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Dubstep is characterized by ultra-heavy, dark, articulate sub-bass and borrows from drum-and-bass, grime, two-step garage, and instrumental reggae (dub). Although the genre was established over a decade ago in South London, dubstep is only now becoming popular in mainstream San Diego clubs.

DJs have been spinning dubstep in San Diego since late 2006, but shows were often word-of-mouth, catering to an intimate crowd of regulars at underground locations. In early 2008, OSaL8 started ELEV8, a weekly dubstep night featuring local talent at the Kava Lounge. Puppy Kicker, Dr. Nichols, and Austin Speed played at ELEV8, which lasted about a year.

“Some nights it was literally just the DJs and the bartender,” Justin “Puppy Kicker” Stephenson recalls. “Kava Lounge was cool enough to understand that it was still building.”

Stephenson began hosting Kadan’s Broken Beat night around the same time. The event is 12 years old, San Diego’s oldest electronic monthly. He saw the scene shift from experimental, intelligent dance music to drum-and-bass to dubstep.

Sponsored
Sponsored

“A lot of people were looking for something new,” says Speed. “There’s something about the sound that’s accessible to people who don’t listen to a lot of electronic music.”

Speed and CRMNL threw their first Sublmnl Sound System event on Halloween 2008. The party was held in a Barrio Logan warehouse and was the first San Diego dubstep event to host out-of-town headliners. Attendance was around 400. With the success of the Halloween party, Sublmnl started hosting visiting headliners along with local DJs at the Kava Lounge almost every month under the title Dub Smugglers, bringing extra amplifiers to fortify the sound system for dubstep’s massive sound.

San Diego’s scene remained fairly closed until Donnie Valdez, who DJs under the alias EshOne, established sddubstep.com in early 2009 after being inspired by the San Francisco dubstep community. With a centralized source for show dates, the San Diego scene exploded almost overnight. Now, sddubstep.com gets over 3000 unique hits monthly, and it’s not uncommon to find multiple dubstep nights weekly. The local popularity of the music reflects a nationwide trend toward what Stephenson calls a “slower pace and bigger bass.”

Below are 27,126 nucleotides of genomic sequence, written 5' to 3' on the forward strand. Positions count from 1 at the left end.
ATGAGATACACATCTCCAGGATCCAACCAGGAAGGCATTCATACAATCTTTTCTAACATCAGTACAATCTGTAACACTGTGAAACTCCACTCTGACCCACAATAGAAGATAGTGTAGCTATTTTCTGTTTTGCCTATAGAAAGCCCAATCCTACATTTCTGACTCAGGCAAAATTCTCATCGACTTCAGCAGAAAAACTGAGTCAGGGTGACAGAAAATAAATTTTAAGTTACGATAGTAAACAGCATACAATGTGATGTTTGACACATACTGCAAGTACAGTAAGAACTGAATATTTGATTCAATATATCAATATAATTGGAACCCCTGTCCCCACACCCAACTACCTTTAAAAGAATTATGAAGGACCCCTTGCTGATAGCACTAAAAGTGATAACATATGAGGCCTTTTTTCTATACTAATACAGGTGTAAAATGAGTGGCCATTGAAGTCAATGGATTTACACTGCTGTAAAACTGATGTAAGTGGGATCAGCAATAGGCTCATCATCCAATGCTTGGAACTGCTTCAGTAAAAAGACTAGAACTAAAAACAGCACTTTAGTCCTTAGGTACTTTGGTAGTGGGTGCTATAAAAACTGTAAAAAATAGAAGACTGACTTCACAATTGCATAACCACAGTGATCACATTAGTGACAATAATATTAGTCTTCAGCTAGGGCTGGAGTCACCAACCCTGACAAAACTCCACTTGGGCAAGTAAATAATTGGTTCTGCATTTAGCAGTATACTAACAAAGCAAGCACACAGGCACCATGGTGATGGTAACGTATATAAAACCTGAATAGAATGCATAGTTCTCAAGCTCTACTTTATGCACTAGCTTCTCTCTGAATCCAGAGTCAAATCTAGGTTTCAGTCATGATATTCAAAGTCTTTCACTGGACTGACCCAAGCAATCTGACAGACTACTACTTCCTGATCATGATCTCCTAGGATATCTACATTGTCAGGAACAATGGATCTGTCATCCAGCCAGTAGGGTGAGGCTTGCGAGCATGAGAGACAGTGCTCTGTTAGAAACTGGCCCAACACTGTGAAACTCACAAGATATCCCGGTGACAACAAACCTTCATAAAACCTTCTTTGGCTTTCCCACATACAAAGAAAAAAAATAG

“Nationally, just in the past year and a half, dubstep has quadrupled what it’s doing, and that’s all just the internet,” says Stephenson. “The internet is how it was birthed and stays going.”

DJ Joseph “Headshake” Maldonado is credited by much of the dubstep community as being a big force behind the genre’s growing popularity in San Diego. Having established a sizable following spinning electro, indie dance, and Dutch house, much of Headshake’s fanbase made the crossover to dubstep with him this May, at El Dorado’s monthly Dub Dorado night.

“Creating Dub Dorado with Corey Biggs has enabled us to play a sound we both love with a goal of crossing the genre over to a broader market,” says Maldonado. “We have created somewhat of a middle ground that brings the core dub people and hipsters to the same party.”

Marc “Reactivity” Dallas, the San Diego ambassador for L.A. promoters Pure Filth, held the first Bassface night at Brick by Brick in July. Approximately 300 people came out to experience Pure Filth’s massive dubstep-ready sound system, which comprises eight 2x18 McCauley subwoofers and two 2x15 top speakers. Dallas calls it the minimum for a venue like Brick by Brick —a DJ of any other genre would call it overkill.

Dubstep has evolved quite a bit since its 1999 English inception. The newer and more popular rendition is called, often with a tongue-in-cheek chuckle, brostep.

“What originally started as dubstep really came out of reggae dub and two-step garage,” explains Stephenson. “It was a really mellow, half-steppy dub. It’s progressively been getting heavier and heavier, to the point where now a lot of the music sounds like it could have been made in the power-tool section of Home Depot. Drills and hydraulic sounds and stuff like that.... On the dance floor those huge, over-the-top mechanical sounds really blows minds.”

Now, the dubstep rumble appears unstoppable. Reverberations can be felt as east as El Cajon with weekly Organized Grime at KC’s and as north as the Belly Up Tavern. July saw Pure Platinum’s first Pure Dubs. The epicenter, at least in terms of gauging the genre’s mainstream success, is the Gaslamp, with monthly Bassment night at Voyeur, Lust at Blonde Martini, and Heavy at On Broadway. For Comic-Con 2009, the Red Circle hosted a free show by Rusko, the legendary U.K. dubstep artist who recently produced tracks for Britney Spears, Rihanna, and T.I. For 20 bucks, you could even hop on a biodiesel bus that circulated around downtown, blasting dubstep for its entourage of dancing riders.

“The scene is growing fast,” says Stephenson, “but I think there’s enough room for everyone to eat a little cake and get their fill.” ■